Another primary reason for the move was to ease convenience for patients who are involved in clinical trials through both organizations, allowing them to receive all the care, testing and treatment they need in the same building.
Dallas — An Epicenter of Emerging Developments in Retina Care
While the field of retina care and research has evolved tremendously in the past 20 years, both TRA and RFSW leaders believe they still have a lot of work to do.
“In our field, there are so many unmet needs, and as a physician, one of the most frustrating things is to have to tell a patient there is nothing we can do,” said Dr. Csaky. “Now we have a facility that allows us to push the envelope on our knowledge and understanding of retina diseases, as well as how to treat those conditions in the most efficient manner.”
TRA vitreoretinal specialist and RFSW board member David Callanan, M.D., also believes the new proximity between the two organizations will allow each to maximize their strengths to improve sight preservation. “There are more than 100 different ophthalmology diseases that affect the retina, and many of the current treatments are woefully inadequate,” he explains. “Patients are desperate for new and better treatments, and through our combined efforts, we hope to attract even more trials to the Greater Dallas community, especially the early Phase 1 and Phase 2 trials.”
A couple of the most exciting collaborative research developments in progress include:
1) A more in-depth understanding of what exactly is wrong in patients with age-related macular degeneration and how anatomical retina changes affect their vision. Dallas-based research is focused on developing more specialized tests that measure the earliest retina function and anatomy changes beyond just basic vision such as how the retina functions in dim light. This will allow retina physicians to create more individualized treatments as well as more rapid assessments.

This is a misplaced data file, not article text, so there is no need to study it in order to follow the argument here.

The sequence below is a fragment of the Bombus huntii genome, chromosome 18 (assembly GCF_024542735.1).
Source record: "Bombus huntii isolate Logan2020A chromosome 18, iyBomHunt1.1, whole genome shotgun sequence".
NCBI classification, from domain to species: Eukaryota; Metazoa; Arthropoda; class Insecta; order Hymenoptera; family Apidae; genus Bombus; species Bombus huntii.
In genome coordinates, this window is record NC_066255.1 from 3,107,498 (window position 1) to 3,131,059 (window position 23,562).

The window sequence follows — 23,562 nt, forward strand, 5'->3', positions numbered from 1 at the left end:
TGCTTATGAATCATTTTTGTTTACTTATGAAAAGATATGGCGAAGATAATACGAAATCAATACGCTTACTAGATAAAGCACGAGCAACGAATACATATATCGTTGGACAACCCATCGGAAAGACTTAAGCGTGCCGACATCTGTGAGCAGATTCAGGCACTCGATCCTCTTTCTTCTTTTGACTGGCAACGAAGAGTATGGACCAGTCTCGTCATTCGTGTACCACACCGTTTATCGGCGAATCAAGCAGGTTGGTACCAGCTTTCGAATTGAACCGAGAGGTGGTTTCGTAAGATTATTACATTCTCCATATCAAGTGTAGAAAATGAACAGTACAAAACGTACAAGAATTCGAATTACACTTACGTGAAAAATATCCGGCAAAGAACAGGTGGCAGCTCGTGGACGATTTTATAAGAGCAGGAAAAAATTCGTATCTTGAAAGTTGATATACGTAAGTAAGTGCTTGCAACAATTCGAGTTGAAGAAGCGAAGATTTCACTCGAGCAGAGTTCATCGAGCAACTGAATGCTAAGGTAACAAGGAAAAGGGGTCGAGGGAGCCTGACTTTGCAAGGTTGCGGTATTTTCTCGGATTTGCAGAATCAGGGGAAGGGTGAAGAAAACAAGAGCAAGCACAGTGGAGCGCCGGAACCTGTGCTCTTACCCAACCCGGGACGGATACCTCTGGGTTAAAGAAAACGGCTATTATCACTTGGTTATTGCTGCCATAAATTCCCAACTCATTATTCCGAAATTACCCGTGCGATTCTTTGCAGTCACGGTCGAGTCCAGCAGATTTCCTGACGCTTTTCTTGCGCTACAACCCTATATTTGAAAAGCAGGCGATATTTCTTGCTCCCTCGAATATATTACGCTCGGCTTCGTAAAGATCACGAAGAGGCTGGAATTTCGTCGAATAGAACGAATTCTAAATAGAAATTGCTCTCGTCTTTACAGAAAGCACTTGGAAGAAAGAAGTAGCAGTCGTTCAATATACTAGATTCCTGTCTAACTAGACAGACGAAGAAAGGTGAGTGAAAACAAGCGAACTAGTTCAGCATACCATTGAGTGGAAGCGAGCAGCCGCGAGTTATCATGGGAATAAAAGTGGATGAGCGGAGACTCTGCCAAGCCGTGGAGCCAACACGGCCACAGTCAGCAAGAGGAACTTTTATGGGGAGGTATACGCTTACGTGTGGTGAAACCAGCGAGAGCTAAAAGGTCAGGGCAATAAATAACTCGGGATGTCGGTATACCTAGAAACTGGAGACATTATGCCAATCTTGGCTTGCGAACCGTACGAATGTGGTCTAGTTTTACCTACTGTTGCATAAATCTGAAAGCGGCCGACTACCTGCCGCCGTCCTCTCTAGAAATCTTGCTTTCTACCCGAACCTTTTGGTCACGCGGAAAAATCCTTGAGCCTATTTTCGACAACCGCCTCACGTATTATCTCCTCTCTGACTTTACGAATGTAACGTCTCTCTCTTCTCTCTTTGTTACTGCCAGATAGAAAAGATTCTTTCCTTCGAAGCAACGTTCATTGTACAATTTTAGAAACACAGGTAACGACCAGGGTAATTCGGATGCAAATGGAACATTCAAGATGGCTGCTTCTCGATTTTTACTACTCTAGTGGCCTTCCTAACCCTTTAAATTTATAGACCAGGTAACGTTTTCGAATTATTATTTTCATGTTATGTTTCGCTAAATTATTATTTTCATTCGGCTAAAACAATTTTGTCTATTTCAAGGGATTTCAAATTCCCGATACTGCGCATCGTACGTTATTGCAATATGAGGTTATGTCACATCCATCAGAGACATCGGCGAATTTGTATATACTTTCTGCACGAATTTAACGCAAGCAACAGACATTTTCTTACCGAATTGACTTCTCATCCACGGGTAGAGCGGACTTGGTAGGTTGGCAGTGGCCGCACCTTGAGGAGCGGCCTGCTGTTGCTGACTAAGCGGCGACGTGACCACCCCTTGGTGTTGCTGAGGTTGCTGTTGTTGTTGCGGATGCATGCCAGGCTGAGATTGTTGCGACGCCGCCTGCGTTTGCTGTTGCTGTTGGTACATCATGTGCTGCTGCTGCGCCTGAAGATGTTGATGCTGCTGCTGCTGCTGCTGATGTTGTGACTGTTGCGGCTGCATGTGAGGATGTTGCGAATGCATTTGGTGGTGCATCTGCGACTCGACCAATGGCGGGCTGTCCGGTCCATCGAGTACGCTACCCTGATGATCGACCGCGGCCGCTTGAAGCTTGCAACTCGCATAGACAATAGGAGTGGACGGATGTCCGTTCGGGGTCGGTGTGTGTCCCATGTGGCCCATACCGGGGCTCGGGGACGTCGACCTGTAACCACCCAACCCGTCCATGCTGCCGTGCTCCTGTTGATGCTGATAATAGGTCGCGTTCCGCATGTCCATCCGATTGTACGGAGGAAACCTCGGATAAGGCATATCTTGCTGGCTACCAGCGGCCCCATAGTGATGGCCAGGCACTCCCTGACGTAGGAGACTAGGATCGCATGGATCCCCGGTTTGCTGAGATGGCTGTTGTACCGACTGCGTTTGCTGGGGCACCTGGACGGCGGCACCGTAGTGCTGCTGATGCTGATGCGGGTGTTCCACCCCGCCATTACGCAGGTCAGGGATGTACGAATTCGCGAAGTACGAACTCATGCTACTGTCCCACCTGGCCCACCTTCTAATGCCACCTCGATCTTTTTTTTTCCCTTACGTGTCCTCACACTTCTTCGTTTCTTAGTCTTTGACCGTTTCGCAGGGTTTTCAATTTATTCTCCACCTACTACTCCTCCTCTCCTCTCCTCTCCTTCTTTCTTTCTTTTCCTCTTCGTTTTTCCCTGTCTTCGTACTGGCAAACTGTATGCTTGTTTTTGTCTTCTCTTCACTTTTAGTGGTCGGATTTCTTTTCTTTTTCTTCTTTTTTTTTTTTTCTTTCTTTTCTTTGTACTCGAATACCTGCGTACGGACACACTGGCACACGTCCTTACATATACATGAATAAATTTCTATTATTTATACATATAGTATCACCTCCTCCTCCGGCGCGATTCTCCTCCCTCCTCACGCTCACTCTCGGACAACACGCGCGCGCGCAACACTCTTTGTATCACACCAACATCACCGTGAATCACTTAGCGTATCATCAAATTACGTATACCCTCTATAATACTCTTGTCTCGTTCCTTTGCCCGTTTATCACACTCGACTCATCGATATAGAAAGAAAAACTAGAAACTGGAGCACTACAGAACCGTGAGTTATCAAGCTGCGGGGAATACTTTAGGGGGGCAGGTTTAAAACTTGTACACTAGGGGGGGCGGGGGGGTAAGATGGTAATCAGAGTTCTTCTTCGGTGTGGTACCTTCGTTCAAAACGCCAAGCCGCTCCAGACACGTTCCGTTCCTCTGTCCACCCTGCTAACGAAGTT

2) New drug delivery devices and implants such as a contact lens that can deliver time-released medication directly to the eye, avoiding many of the systemic issues associated with drugs that must travel through the bloodstream.
In addition, the RFSW is one of the only centers conducting FDA-approved research with adult stem cells that could lead to a fundamental change in how physicians approach atrophic age-related macular degeneration.
Past Groundbreaking Medical Eye Research Conducted in Dallas
In addition to clinical trials that have contributed to advances in treatment for macular and retinal disease, past groundbreaking discoveries from the Retina Foundation of the Southwest include:
Discovered that DHA in mother’s milk is necessary for infant eye and brain development. Enhanced formula containing DHA is now sold worldwide.
Proved that cataracts should be removed in infants to enable normal visual development
Discovered the function of the gene that causes Stargardt disease (juvenile macular degeneration)
Discovered that blue light can cause damage to the eyes and lead to macular degeneration
One of seven research institutes in the world pioneering the ARGUS II Retinal Prosthesis System — an implant in the eye designed to provide a low level of stimulation of vision for patients who are blind.
Pioneered improvements in visual testing for retinitis pigmentosa and allied retinal degenerations
Developed an inexpensive distance stereoacuity test, the Randot test, for children as young as three years of age to monitor kids with intermittent exotropia (when one eye drifts out). Changes in distance stereoacuity over time may signal deterioration and the need for surgical correction to re-align the eyes.